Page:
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Kinder resolutions for overachievers

How aiming for less can help you achieve more

By Business Rules for LifePublished 2 years ago 4 min read
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Kinder resolutions for overachievers
Photo by Jorge Ibanez on Unsplash

I used to be a chronic overachiever. I expected perfection and set ambitious, often extreme goals for myself. I would read stories about exceptional people, and rather than being inspired, wonder why I wasn't doing the same and set myself a new benchmark.

I used to be my own biggest critic, but my default behavior did not translate into meaningful change. Rather than maintaining consistent actions, that are actually the things that make a difference, I'd use New Year's resolutions to try to make radical lifestyle overhauls that were unsustainable.

Getting fit? I'd try to go from couch to marathon in a day.

Get on top of my finances? I'd try to pay my mortgage off in a year.

When I couldn't keep up these impossible standards I'd give up on the entire idea then berate myself for being a failure.

Now, instead of setting myself these crazy goals I've found a different approach to my New Year's resolutions. One that is kinder on myself and leaves me feeling fulfilled instead of burnt out.

It's not about selecting a particular resolution, it's more about how I frame the resolution, and the difference in perspective that I use.

Here are a few of the approaches I'll be taking to set my intentions for 2022.

One year, one focus

Instead of trying to overhaul my entire life, I choose a single focus. This doesn't mean a resolution for a single action, but rather a group of complimentary habits or projects to improve one specific area.

Having a focus helps me stop feeling overwhelmed and avoids the temptation to restart with a 'perfect' year. It also helps me prioritize my decision making. For example, during my year of 'health and wellbeing' I upped my grocery budget, spent guilt-free on yoga classes and selected healthy options at restaurants without my choice being driven by their price. I didn't feel the competing priorities of saving money and being healthy because I'd intentionally set my focus at the start of the year.

Make it meaningful

I get to the heart of why I want to make a change, before taking any actions. Defining the core reason for a resolution help me determine if it's something I actually want to pursue, and serves as motivation for the whole year.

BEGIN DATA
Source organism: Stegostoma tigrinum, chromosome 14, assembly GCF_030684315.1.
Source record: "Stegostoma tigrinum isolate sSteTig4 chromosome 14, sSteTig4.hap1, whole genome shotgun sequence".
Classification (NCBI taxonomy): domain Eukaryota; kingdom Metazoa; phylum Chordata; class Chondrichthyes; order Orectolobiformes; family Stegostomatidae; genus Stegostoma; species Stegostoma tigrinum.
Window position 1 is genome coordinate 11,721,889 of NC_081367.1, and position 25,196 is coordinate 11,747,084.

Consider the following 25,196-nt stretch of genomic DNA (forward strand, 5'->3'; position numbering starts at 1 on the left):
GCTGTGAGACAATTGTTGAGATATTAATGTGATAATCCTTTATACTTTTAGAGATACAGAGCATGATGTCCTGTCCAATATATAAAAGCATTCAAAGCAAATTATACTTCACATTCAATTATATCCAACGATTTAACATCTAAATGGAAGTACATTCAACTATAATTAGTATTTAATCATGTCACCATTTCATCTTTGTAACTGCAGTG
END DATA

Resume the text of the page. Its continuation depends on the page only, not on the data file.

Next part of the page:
When I wanted to get my personal finances in order, my reason wasn't just to save money. Although increasing my savings was an outcome, my actual goal was to start the journey to financial freedom, to give me more security. This meant much more to me than just being good with my money. I could visualize a better lifestyle where I worried less and could make big life decisions that were not based on needing to earn more.

Don't quantify your resolution

SMART goals can be useful, but I don't use them for resolutions. My resolutions are more about a shift in lifestyle and the creation of habits rather than achieving something specific. How I create this change often takes a bit of experimentation to find the optimum fit, so I don't quantify the goal upfront.

Rather than saying I'll run 5km three times a week, I start by saying I'll find a way to exercise regularly. I can then try lots of different approaches until I find something that fits with me and my routine. I can also be flexible if I need to be, without 'breaking' my resolution. When lockdown disrupted things I could switch my classes and gym sessions for jogs in the park, and when I was under pressure at work, 'regular' came to mean two activities per week instead of four.

Break it down

Changing an area of your life is not about one single action, and neither are my resolutions. For example, what does being healthier mean? It might involve a whole myriad of elements - exercising, a good diet, reducing stress and getting more sleep.

When I set my resolution for the year, I spend the first couple of weeks thinking about the micro-resolutions that make it up. What mini habits do I need to establish? Is there something I can buy or change in my environment to reduce friction? What are my inherent weaknesses and how can I overcome them?

I break the 'big' resolution into smaller, individual actions, and tackle them one by one throughout the year. Find an exercise class I like, eat fish on Saturdays, make a habit of being in bed by 10pm.

Planning a variety of smaller actions that contribute to the same end goal can also help keep the motivation up. If I get stuck with one aspect, I can move onto something else and still make progress.

Aim for balance

Finally, my resolutions aim to achieve balance. This means not pursuing something at the expense of everything else in my life, but being realistic about my other commitments and priorities.

At the end of the day, life is about finding contentment and long term happiness.

My resolutions are adjustments on the path towards this end goal.

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